Biden’s Top-Down Economy, Powered By Executive Action

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Joe Biden didn’t take a Juneteenth break, instead heading to Palo Alto to tout “historic action to combat the climate crisis, create good-paying clean energy jobs, and protect our environment for future generations.”

Biden frequently claims to be building out an economy “bottom up, middle out.” But the impulses on display in California entail more central government. His springboards for these ambitious extensions of Washington’s top-down power include the American Rescue Plan and the infrastructure, inflation and tech laws he takes credit for, plus his conviction that climate change is “the existential threat to humanity.”

But there’s more. Recently we showcased examples of this administration’s fondness—not just for ambitious legislation and revivals of big-gun regulation like a clean air plan and energy efficiency rules—but for sub-regulatory guidance documents. Recent examples of these decrees come from the likes of the Federal Trade Commission and the Department of Transportation and encompass competition policy, climate, environmental justice and more.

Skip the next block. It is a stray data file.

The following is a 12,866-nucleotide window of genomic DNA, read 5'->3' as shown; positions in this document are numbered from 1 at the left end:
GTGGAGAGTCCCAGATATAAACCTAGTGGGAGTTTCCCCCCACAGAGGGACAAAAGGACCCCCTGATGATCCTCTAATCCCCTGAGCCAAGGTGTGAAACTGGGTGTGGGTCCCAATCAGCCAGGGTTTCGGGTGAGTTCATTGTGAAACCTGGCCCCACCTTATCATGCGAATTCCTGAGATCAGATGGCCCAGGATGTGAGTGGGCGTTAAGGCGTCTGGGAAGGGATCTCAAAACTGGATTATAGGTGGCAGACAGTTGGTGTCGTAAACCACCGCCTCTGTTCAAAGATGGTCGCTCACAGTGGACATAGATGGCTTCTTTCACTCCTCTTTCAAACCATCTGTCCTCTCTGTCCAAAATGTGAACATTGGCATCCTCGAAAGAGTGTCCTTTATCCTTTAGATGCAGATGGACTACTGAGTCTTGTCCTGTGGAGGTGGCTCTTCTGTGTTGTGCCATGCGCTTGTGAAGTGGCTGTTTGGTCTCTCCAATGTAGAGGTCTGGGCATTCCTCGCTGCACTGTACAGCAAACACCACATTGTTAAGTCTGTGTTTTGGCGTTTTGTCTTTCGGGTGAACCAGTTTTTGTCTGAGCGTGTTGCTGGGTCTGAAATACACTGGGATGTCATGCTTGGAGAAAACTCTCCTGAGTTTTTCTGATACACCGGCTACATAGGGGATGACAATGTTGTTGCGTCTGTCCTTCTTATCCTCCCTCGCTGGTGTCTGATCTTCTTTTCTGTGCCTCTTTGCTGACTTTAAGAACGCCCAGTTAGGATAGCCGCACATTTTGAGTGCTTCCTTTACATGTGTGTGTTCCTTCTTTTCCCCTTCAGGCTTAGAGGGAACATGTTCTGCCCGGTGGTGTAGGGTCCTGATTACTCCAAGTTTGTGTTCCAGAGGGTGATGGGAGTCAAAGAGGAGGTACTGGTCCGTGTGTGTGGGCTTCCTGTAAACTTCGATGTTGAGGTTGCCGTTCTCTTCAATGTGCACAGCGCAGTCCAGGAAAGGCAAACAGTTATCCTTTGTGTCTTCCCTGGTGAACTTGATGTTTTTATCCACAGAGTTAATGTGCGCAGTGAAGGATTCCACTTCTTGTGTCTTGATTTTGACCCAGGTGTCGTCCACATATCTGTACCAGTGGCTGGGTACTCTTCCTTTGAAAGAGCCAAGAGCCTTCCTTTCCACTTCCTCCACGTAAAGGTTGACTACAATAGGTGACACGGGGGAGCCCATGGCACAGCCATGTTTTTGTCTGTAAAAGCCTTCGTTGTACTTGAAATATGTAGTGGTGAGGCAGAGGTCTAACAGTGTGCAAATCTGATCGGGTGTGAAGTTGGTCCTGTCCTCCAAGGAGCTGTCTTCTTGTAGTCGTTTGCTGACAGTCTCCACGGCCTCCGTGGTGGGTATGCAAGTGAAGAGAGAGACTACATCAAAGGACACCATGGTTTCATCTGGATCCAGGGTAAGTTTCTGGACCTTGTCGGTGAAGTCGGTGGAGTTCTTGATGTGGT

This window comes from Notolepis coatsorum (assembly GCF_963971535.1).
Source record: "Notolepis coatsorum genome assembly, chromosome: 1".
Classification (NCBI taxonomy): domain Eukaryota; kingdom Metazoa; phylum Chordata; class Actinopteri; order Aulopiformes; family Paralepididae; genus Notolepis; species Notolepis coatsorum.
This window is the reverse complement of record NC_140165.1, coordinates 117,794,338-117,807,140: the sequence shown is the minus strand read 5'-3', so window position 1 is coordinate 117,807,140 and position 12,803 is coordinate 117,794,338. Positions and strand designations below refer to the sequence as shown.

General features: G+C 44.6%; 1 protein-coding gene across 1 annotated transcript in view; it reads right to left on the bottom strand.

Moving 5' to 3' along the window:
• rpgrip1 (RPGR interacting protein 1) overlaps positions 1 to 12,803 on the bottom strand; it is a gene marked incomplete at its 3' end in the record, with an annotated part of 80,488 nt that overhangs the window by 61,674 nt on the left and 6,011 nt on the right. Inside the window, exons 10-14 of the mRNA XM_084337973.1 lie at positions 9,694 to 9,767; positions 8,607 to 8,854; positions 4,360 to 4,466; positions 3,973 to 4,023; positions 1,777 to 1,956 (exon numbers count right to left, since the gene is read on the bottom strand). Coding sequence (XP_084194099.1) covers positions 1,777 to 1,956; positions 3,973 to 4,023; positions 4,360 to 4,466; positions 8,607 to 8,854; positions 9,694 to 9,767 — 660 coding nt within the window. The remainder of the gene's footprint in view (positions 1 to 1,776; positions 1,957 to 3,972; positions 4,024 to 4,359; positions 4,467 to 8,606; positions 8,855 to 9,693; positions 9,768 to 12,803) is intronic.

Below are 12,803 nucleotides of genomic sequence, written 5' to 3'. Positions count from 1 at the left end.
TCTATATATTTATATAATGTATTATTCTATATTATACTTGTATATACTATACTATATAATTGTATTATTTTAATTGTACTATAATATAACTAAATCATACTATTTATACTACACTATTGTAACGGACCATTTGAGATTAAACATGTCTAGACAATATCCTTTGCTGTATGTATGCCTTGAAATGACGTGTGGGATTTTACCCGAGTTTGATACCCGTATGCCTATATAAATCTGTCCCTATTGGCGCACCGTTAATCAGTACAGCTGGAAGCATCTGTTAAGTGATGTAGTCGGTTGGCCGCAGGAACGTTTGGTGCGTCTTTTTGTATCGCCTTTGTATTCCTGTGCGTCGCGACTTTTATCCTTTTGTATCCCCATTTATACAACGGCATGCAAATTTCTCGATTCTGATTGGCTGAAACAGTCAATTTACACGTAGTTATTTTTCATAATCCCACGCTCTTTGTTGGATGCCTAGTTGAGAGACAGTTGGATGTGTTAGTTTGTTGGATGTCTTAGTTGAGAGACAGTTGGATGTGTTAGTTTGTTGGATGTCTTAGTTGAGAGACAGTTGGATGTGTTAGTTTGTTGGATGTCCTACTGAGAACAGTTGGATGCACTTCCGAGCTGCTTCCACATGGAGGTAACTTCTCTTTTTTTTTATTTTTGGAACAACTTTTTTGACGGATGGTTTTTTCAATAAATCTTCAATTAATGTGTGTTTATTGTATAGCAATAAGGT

These transformations are getting interesting in real time. Some companies are learning the hard way that to get funding from Biden’s CHIPS and Science Act and the Infrastructure Law, they’ll need to jump through hoops such as providing child care services, committing to green energy sourcing, and even potentially agreeing to profit-sharing with the federal government.

Strings attached to government funding ought not to have surprised the grownups. The Biden administration has been anything but coy about its aggressive policy campaigns.

Read the full article on Forbes.